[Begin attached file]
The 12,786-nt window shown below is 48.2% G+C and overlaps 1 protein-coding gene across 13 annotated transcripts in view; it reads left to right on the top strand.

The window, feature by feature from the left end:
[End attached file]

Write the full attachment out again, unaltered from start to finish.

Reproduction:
The 12,786-nt window shown below is 48.2% G+C and overlaps 1 protein-coding gene across 13 annotated transcripts in view; it reads left to right on the top strand.

The window, feature by feature from the left end: